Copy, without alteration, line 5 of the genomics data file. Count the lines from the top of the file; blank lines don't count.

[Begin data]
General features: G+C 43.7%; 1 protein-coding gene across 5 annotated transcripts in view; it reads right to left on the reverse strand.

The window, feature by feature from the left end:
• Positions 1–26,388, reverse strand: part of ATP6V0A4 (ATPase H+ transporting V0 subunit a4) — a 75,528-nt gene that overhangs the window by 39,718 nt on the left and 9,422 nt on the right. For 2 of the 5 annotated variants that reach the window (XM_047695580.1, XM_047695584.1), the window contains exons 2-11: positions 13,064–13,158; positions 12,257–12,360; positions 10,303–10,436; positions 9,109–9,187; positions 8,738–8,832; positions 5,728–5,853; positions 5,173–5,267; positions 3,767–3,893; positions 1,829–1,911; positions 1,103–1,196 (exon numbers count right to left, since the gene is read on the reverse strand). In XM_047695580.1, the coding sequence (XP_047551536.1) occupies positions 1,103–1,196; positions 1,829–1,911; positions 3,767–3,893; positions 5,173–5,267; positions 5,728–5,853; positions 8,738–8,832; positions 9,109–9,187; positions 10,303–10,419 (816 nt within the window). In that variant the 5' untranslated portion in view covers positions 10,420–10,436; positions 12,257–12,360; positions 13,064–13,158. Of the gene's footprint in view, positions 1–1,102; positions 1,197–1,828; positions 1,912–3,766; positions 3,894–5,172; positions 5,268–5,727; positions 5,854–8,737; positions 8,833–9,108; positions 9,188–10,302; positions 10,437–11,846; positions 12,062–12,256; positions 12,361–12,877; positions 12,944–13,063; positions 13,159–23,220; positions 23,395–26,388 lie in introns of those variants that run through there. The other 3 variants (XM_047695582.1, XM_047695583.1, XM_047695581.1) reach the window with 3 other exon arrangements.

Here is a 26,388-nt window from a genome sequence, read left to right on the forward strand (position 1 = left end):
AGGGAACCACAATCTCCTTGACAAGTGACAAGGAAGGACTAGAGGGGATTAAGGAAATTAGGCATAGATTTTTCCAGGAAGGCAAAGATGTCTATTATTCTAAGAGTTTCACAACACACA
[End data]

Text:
AGGGAACCACAATCTCCTTGACAAGTGACAAGGAAGGACTAGAGGGGATTAAGGAAATTAGGCATAGATTTTTCCAGGAAGGCAAAGATGTCTATTATTCTAAGAGTTTCACAACACACA